1911 Encyclopædia Britannica/Günther of Schwarzburg

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GÜNTHER OF SCHWARZBURG (1304–1349), German king, was a descendant of the counts of Schwarzburg and the younger son of Henry VII., count of Blankenburg. He distinguished himself as a soldier, and rendered good service to the emperor Louis IV., on whose death in 1347 he was offered the German throne, after it had been refused by Edward III., king of England. He was elected German king at Frankfort on the 30th of January 1349 by four of the electors, who were partisans of the house of Wittelsbach and opponents of Charles of Luxemburg, afterwards the emperor Charles IV. Charles, however, won over many of Günther’s adherents, defeated him at Eltville, and Günther, who was now seriously ill, renounced his claims for the sum of 20,000 marks of silver. He died three weeks afterwards at Frankfort, and was buried in the cathedral of that city, where a statue was erected to his memory in 1352.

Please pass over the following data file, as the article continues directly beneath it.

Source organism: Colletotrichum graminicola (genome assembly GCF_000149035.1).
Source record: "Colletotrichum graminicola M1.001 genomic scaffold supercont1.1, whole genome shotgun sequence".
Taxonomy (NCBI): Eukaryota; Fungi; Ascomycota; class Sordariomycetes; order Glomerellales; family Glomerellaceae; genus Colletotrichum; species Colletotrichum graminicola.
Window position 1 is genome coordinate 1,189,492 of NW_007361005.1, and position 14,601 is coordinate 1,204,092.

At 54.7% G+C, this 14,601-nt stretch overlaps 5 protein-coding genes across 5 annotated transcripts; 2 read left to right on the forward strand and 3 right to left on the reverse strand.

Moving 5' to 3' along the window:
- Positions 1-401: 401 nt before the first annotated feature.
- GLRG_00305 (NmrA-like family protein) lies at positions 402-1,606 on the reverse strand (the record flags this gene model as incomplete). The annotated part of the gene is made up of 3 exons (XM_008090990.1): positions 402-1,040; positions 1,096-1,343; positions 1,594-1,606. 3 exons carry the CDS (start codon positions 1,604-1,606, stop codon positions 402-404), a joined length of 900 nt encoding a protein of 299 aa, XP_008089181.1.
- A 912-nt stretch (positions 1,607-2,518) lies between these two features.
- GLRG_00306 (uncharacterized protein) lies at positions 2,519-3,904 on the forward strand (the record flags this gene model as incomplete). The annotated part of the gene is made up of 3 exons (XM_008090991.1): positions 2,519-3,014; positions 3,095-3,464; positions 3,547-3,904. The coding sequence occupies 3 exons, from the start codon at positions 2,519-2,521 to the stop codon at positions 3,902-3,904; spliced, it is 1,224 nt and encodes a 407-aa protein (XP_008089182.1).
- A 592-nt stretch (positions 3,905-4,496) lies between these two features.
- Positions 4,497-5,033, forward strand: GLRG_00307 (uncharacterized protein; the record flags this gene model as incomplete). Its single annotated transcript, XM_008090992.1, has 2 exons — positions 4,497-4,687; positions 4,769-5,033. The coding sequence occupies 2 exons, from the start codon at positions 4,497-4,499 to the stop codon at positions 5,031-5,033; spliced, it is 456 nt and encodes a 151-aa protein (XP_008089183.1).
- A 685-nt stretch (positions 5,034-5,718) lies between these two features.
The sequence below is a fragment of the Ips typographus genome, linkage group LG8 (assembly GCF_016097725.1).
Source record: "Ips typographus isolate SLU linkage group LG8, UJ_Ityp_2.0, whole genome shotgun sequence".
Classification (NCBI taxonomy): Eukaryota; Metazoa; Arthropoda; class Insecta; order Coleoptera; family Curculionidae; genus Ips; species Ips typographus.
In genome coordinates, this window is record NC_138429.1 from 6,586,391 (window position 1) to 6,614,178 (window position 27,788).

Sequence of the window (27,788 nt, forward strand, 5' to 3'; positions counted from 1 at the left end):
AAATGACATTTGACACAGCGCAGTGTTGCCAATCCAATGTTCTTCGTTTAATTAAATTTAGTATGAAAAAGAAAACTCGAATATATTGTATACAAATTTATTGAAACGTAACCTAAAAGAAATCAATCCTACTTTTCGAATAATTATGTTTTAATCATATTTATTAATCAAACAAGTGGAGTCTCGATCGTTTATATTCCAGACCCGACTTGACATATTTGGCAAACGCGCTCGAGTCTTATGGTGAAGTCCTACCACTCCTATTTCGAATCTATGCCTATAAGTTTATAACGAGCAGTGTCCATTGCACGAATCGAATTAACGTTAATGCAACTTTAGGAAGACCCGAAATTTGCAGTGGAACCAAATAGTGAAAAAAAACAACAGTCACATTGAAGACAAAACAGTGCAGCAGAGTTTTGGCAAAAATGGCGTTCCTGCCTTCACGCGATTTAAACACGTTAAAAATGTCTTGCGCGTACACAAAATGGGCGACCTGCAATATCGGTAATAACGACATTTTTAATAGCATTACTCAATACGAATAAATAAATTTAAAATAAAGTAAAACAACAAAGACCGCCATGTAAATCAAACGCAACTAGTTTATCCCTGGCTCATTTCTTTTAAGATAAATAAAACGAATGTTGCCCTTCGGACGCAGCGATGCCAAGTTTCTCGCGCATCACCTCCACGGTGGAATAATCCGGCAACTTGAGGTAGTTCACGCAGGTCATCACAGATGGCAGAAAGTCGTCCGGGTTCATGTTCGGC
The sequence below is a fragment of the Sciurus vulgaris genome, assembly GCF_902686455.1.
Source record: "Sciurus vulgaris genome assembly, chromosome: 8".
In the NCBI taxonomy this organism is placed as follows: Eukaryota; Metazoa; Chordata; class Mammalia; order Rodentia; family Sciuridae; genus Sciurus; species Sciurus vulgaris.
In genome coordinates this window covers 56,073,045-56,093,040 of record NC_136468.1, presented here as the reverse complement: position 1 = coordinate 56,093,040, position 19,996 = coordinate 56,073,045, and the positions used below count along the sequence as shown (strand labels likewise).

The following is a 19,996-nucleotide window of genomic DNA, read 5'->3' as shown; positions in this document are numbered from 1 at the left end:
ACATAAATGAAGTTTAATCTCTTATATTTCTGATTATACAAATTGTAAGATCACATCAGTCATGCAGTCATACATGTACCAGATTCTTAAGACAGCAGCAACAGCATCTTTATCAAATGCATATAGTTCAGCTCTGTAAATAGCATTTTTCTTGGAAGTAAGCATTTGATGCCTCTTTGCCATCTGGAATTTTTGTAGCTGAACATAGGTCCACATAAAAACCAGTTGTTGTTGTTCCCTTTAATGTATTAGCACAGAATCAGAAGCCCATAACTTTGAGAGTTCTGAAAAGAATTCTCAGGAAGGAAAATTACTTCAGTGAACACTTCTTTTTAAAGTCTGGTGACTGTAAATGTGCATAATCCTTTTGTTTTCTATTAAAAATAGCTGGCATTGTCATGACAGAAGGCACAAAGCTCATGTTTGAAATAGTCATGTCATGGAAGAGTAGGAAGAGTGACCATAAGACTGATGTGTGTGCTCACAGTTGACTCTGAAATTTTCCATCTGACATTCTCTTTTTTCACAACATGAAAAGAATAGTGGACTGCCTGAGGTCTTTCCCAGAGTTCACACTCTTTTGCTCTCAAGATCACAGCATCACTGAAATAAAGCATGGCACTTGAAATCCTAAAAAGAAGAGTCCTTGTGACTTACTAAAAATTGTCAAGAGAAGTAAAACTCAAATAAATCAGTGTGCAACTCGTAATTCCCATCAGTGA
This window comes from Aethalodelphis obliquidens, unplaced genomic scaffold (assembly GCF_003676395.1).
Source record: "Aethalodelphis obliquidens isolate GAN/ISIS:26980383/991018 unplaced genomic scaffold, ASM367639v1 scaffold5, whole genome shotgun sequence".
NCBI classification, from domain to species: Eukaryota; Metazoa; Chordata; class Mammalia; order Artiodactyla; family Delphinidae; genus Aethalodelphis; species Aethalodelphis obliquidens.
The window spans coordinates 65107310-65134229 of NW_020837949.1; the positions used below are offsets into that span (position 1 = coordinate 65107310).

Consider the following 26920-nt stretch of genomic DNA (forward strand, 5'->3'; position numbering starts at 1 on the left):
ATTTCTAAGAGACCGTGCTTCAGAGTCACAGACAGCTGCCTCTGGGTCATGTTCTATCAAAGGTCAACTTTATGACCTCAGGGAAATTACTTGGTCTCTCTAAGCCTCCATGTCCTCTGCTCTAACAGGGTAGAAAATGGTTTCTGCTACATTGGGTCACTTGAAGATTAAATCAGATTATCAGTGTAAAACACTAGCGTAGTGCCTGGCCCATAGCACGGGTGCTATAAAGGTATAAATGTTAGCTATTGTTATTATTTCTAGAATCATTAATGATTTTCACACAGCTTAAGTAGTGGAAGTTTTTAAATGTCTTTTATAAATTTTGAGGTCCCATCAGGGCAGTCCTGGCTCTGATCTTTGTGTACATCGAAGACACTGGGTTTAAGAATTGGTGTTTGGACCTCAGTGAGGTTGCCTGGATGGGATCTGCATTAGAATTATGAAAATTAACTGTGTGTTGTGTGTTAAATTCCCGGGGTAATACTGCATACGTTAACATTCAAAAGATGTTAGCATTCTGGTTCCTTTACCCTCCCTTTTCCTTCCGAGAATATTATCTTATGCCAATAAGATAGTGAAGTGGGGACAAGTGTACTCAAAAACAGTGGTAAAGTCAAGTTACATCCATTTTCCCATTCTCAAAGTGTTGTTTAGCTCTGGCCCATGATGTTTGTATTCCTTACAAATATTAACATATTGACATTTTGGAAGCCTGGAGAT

See Graf L. Ütterodt zu Scharffenberg, Günther, Graf von Schwarzburg, erwählter deutscher König (Leipzig, 1862); and K. Janson, Das Königtum Günthers von Schwarzburg (Leipzig, 1880).